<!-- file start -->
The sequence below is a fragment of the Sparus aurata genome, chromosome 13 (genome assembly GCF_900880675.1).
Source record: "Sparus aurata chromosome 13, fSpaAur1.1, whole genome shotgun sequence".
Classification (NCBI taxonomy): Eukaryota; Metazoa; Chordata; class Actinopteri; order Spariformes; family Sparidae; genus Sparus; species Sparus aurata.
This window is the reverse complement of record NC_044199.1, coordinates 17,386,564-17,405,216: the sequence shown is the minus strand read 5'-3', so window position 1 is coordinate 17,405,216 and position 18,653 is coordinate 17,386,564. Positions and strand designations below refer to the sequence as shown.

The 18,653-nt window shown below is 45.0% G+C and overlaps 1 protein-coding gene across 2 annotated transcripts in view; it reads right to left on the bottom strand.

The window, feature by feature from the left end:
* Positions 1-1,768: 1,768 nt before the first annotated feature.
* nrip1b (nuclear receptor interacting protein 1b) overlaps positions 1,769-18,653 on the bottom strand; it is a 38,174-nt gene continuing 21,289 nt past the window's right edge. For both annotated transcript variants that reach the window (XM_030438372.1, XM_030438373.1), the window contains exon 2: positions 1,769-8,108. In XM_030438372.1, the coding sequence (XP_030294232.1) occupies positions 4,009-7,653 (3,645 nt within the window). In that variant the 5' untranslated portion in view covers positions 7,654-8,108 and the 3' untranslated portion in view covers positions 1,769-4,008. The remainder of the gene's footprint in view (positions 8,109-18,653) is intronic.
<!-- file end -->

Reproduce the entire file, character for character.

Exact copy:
The sequence below is a fragment of the Sparus aurata genome, chromosome 13 (genome assembly GCF_900880675.1).
Source record: "Sparus aurata chromosome 13, fSpaAur1.1, whole genome shotgun sequence".
Classification (NCBI taxonomy): Eukaryota; Metazoa; Chordata; class Actinopteri; order Spariformes; family Sparidae; genus Sparus; species Sparus aurata.
This window is the reverse complement of record NC_044199.1, coordinates 17,386,564-17,405,216: the sequence shown is the minus strand read 5'-3', so window position 1 is coordinate 17,405,216 and position 18,653 is coordinate 17,386,564. Positions and strand designations below refer to the sequence as shown.

The 18,653-nt window shown below is 45.0% G+C and overlaps 1 protein-coding gene across 2 annotated transcripts in view; it reads right to left on the bottom strand.

The window, feature by feature from the left end:
* Positions 1-1,768: 1,768 nt before the first annotated feature.
* nrip1b (nuclear receptor interacting protein 1b) overlaps positions 1,769-18,653 on the bottom strand; it is a 38,174-nt gene continuing 21,289 nt past the window's right edge. For both annotated transcript variants that reach the window (XM_030438372.1, XM_030438373.1), the window contains exon 2: positions 1,769-8,108. In XM_030438372.1, the coding sequence (XP_030294232.1) occupies positions 4,009-7,653 (3,645 nt within the window). In that variant the 5' untranslated portion in view covers positions 7,654-8,108 and the 3' untranslated portion in view covers positions 1,769-4,008. The remainder of the gene's footprint in view (positions 8,109-18,653) is intronic.